There is no gratuitous violence in this scene of carnage. There is deep melancholy.
The Wandering Falcon is a glimpse into the volatile tribal belt that today potentially holds the key to ending, or prolonging indefinitely, America’s longest war. Shamefully, it is a region the majority of Western readers knows about either as “Pakistan’s tribal badlands,” a common journalistic shorthand, or through the racist brush-offs of earlier invaders. Winston Churchill called its inhabitants “a numerous population in a state of warlike leisure,” not to mention “savages of the Stone Age.” The journalist David Rohde, whose account of his seven months in Taliban captivity in western Pakistan in 2008 and 2009 may be the most insightful look to date at the way fundamentalist insurgents there operate, describes it as “a backwater roughly the size of Massachusetts . . . dominated by Pashtun tribes known for their independence, criminality, and fighting skills.” To many a Western eye, the people who inhabit this region are almost cartoonish, two-dimensional stick figures. Ahmad’s exquisite book breathes life into them.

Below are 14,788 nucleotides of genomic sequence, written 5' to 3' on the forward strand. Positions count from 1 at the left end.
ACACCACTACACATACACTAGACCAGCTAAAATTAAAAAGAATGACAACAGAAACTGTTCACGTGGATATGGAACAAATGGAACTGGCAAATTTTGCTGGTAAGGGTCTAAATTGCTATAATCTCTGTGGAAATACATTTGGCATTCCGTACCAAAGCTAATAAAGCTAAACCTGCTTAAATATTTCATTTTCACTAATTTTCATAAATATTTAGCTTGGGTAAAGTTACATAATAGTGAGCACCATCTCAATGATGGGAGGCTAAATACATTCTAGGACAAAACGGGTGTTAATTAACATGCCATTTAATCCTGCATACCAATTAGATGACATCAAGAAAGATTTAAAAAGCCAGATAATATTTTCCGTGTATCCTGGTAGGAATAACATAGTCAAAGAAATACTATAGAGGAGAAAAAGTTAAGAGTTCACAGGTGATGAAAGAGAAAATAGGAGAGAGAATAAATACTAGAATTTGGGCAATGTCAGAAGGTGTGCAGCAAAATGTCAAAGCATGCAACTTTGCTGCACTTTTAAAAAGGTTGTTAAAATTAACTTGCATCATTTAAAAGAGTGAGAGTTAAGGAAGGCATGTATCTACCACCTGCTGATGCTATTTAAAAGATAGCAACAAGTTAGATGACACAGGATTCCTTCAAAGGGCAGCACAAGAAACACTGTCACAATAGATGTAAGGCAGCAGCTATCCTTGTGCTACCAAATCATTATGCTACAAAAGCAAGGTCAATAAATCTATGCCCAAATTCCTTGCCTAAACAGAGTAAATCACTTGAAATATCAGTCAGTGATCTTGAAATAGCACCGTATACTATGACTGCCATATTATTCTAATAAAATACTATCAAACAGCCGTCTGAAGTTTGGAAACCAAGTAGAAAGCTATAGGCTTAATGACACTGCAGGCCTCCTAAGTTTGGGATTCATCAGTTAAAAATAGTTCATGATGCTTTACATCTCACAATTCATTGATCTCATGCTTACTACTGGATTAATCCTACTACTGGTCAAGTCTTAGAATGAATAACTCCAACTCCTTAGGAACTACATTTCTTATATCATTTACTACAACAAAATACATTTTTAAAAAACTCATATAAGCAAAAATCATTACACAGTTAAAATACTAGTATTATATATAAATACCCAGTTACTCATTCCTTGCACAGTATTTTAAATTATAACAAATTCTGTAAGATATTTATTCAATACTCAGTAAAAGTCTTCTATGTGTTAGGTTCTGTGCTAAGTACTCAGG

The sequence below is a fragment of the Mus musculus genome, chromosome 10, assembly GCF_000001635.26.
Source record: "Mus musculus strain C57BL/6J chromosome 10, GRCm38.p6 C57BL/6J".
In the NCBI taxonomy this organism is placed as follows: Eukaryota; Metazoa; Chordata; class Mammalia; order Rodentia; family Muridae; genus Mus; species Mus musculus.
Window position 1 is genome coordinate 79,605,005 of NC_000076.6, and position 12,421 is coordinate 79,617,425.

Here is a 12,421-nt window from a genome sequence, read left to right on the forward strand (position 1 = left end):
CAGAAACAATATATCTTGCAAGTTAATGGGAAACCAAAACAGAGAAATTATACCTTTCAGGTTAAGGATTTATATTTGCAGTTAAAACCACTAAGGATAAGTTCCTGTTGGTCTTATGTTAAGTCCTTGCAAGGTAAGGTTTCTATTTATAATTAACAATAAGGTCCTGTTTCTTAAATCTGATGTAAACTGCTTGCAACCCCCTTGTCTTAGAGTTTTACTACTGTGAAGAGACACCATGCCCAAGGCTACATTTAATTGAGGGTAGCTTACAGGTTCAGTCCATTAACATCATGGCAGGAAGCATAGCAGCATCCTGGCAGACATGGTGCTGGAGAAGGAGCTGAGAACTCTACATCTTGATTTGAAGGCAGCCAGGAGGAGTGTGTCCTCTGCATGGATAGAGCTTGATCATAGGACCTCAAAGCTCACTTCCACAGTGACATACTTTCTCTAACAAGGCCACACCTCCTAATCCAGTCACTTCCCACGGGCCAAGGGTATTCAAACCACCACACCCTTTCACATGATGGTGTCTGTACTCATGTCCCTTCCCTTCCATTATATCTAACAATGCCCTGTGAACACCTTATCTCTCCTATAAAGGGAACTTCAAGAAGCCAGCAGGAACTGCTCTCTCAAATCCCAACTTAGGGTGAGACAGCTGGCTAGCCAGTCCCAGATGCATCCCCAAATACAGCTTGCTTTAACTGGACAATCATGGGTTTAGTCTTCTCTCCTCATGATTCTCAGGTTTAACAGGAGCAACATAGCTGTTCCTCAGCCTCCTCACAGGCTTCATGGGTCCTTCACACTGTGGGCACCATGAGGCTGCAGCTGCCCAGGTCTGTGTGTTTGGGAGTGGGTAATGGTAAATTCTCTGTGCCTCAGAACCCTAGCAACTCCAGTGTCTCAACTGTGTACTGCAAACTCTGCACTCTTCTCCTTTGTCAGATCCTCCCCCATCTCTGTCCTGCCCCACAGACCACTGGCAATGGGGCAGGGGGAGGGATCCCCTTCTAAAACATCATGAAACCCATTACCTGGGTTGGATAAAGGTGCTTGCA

Yet The Wandering Falcon is a book that almost wasn’t. Ahmad wrote it in the early ’70s; it is his only work of fiction. For years, the manuscript sat in his drawer. Publishers he approached in London were not interested; maybe they found the subject too obscure. In 2008, Ahmad submitted one of the chapters to a short story competition in Pakistan; the organizer showed it to an editor at Penguin Books. The publishing house bought it the following year. Perhaps, like the well-worn routes of its nomads, the book set its own pace, a pace that defied the accelerated clip of modern publishing. It passed the test of time beautifully. As W.S. Merwin has written,
it is the late poems
that are made of words
that have come the whole way
they have been there
Anna Badkhen is the author of Peace Meals: Candy-Wrapped Kalashnikovs and Other War Stories and Waiting for the Taliban, now available in paperback. She is writing a book about timelessness.